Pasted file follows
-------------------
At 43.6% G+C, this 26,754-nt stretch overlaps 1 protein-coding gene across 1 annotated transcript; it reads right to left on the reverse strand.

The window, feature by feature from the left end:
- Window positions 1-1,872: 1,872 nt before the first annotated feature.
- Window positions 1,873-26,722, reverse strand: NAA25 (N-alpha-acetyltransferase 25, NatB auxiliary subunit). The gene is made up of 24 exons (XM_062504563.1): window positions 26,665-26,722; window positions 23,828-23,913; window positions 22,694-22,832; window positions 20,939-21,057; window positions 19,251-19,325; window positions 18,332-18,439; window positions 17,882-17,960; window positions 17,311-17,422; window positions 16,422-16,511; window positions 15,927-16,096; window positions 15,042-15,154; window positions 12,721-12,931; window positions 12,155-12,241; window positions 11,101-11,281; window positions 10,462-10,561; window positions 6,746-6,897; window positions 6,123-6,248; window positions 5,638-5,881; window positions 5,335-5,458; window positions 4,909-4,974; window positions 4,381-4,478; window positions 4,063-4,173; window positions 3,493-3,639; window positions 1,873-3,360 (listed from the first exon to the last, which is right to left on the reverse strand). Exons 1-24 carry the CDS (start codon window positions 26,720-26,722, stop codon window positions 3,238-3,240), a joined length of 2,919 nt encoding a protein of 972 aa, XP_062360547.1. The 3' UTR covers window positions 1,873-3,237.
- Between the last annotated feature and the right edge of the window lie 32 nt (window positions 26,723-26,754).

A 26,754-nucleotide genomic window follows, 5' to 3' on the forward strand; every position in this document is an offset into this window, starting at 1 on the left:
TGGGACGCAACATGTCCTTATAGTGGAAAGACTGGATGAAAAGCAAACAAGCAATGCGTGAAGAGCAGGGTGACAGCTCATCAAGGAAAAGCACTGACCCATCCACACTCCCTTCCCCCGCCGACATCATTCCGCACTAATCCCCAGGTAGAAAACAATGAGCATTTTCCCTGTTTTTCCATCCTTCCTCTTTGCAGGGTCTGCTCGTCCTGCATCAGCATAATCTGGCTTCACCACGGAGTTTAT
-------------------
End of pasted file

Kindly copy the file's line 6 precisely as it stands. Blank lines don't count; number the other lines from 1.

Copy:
A 26,754-nucleotide genomic window follows, 5' to 3' on the forward strand; every position in this document is an offset into this window, starting at 1 on the left: